Popular GSMNP trail and shelter closed for bear activity

The Great Smoky Mountain National Park closed the Mt. LeConte backcountry shelter and the popular Cliff Tops area due to aggressive bear activity in the area.

Trails leading to the summit of Mt. LeConte are still open, but the park is encouraging hikers to walk in tight groups of three or more and carry bear spray. The park has extra staff stationed to monitor the situation as well.

According to a release, one of the park’s wildlife technicians ran into an aggressive bear near the trail to Cliff Tops. The ranger, who is trained to deal with bears, explained that loud noises and attempts to scare the creature did nothing to deter it from advancing. The bear followed the ranger back to the LeConte Lodge area before finally retreating into the forest.

“Hiking in bear country requires caution at all times,” said Deputy Superintendent Clay Jordan in a release. “We seldom fully close trail areas, but the unusually aggressive behavior exhibited by this bear warrants action by staff and special precautions by hikers.”

In addition to closing the Mt. Le Conte backcountry shelter and Cliff Tops trail, officials have updated the park website to list bear warnings in the following places:

– Laurel Falls Trail
– Mt. Le Conte Lodge area
– Shuckstack Tower along the AT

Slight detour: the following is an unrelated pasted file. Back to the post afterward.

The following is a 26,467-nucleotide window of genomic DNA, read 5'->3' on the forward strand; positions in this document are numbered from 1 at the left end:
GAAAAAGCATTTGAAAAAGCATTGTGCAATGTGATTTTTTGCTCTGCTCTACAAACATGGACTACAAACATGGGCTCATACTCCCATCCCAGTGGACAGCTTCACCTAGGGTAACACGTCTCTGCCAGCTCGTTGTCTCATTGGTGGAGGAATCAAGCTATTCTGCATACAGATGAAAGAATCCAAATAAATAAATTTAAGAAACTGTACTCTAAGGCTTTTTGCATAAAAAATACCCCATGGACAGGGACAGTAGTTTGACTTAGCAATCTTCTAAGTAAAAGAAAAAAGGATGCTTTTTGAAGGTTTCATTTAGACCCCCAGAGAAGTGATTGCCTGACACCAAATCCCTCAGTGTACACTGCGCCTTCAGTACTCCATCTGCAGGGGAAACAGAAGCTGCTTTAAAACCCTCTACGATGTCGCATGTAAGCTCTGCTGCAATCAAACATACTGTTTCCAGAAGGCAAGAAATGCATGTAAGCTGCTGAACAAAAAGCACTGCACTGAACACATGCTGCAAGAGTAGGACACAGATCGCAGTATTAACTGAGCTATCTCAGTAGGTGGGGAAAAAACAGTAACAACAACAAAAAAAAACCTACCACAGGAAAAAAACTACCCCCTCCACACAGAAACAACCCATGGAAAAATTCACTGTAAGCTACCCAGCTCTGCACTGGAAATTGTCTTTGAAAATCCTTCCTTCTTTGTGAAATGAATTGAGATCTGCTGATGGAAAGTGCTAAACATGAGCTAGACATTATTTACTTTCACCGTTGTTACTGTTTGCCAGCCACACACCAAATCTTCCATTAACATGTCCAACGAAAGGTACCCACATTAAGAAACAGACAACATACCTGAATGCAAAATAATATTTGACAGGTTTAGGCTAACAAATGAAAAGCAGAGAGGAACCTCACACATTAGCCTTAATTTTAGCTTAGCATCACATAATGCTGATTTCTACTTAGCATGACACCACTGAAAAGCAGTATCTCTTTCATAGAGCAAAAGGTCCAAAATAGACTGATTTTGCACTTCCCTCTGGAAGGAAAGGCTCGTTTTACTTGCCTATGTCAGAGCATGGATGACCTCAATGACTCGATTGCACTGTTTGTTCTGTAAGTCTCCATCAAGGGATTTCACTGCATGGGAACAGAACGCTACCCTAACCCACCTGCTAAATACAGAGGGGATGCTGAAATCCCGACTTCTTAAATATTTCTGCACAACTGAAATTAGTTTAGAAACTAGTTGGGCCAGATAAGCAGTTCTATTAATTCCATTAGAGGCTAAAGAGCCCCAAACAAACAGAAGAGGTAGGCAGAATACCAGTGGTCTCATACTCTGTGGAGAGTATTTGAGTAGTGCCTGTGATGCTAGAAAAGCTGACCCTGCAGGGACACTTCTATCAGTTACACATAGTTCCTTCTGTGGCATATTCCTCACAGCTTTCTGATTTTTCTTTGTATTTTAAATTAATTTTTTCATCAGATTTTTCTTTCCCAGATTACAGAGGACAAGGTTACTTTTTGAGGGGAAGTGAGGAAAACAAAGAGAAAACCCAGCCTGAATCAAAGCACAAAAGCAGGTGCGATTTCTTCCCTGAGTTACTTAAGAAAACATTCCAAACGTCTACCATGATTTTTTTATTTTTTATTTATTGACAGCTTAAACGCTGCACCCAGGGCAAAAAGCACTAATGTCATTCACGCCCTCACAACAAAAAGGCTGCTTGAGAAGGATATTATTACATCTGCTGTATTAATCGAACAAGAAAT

– Russell Field Shelter
– Backcountry Campsites 24, 113

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UPDATE: Rangers euthanize aggressive bear in the Smokies

Rangers at the Great Smoky Mountains National Park had to euthanize a black bear May 19, 2015. They said the bear was so aggressive, there was no other choice.

Rangers caught the bear near Mt. Le Conte Tuesday morning. After going through several steps, they decided it had to be put down.

That bear chased a park ranger Sunday evening and prompted a trail closure.

“Clearly when you looked at the behavior of the bear it was predatory behavior. Which is incredibly rare with black bears,” said park spokesperson Dana Soehn. “We follow a strict standard when looking at any bear situation and a decision to euthanize a bear is never made lightly here in the park.”

Rangers say this is a rare occurrence.


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